Misdiagnosis almost killed my toddler, says mother
A Mayo mother has pledged never to set foot in Mayo University Hospital again after a frightening episode last February left her three-year-old daughter in appalling pain and requiring life-saving surgery.
The distraught parent believes a disturbing lack of communication and cramped working conditions contributed to a terrifying experience that left her young child in grave danger.
Speaking to The Mayo News, the mother, who wished to remain anonymous, says she pleaded with staff to recognise her daughter was suffering from appendicitis. However, a bowel problem was (incorrectly) diagnosed, and she was transferred to Dublin. Her appendix ruptured en route.
A ruptured appendix releases bacteria into the abdomen and can cause widespread infection, sepsis and even death.
The saga began on Sunday, February 14, when the toddler was suffering from severe pain in her abdomen and had to be brought to MUH by ambulance.
“She was in excruciating pain, vomiting and was very unwell. My first suspicion as a parent was her appendix, as she had pain in her lower right abdomen, but I’m not a medical expert.
“When we arrived at MUH, we were left waiting outside in the ambulance for approximately 30 minutes waiting for a member of staff from A&E to come out to access my child. They had to say whether her problem was Covid-19 related or not. Anyone could tell it had nothing to do with Covid.
“We were brought inside A&E, where my daughter was put on a trolley because there were no beds in Paediatrics, or so we were told. She remained there until the early hours of Monday morning with people everywhere and noise all around her. She was in terrible pain and the situation we found ourselves made it even worse.
“A few hours later we were told to go to Paediatrics, where we found just one patient in a six-bed ward. We had been told all that night by staff there was no available beds in the Paediatrics for my child. The lack of communication was disturbing, and got worse,” the mother explained before continuing her story.
“Eventually, we were seen to, and to make a long story short, I can now say that my daughter was diagnosed incorrectly over the following few hours. She had blood tests done and an X-ray, and all the time the pain was getting worse and worse if that was possible.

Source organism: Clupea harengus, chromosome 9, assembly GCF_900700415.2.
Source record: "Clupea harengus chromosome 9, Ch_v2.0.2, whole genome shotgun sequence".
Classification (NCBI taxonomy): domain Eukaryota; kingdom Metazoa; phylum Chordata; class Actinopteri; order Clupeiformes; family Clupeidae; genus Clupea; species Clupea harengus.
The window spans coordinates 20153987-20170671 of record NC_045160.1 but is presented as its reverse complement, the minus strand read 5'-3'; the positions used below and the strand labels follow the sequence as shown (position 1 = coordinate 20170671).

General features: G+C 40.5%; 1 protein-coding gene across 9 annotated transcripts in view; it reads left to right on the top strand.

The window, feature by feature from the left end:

“I asked if it could be a problem with her appendix, but they didn’t even reply to me. A problem with her bowel was the answer I was given, and the staff told me there was nothing that could be done for her in Castlebar.”
This news was highly disturbing. At approximately 5pm, the child, her mother and a nurse were put in an ambulance headed for Temple Street Children’s Hospital in Dublin.
“I can hardly bring myself to talk about it now. The pain that my daughter had to endure on that journey was beyond anything I’ve ever witnessed. Every bump in the road was torture as the nurse and I tried our best to comfort her.
“Eventually, we arrived in Dublin, and by then it was obvious that she was in real trouble. I was frightened out of my wits and there were times when I wondered if I’d ever get her home again.
“Her appendix had ruptured on the journey, and she had to undergo emergency surgery when she arrived in Temple Street.
“In Castlebar I kept saying my daughter was suffering with appendicitis, but they dismissed me and said it was something to do with gastroenteritis, but now I know there was little or no evidence to support this.
“I felt ignored and disrespected, and only for the amazing staff in Temple Street my daughter would not be with us today. They saved her life after she had presented at MUH with a relatively common complaint a few days earlier.
“My family or I will never set foot in MUH again.”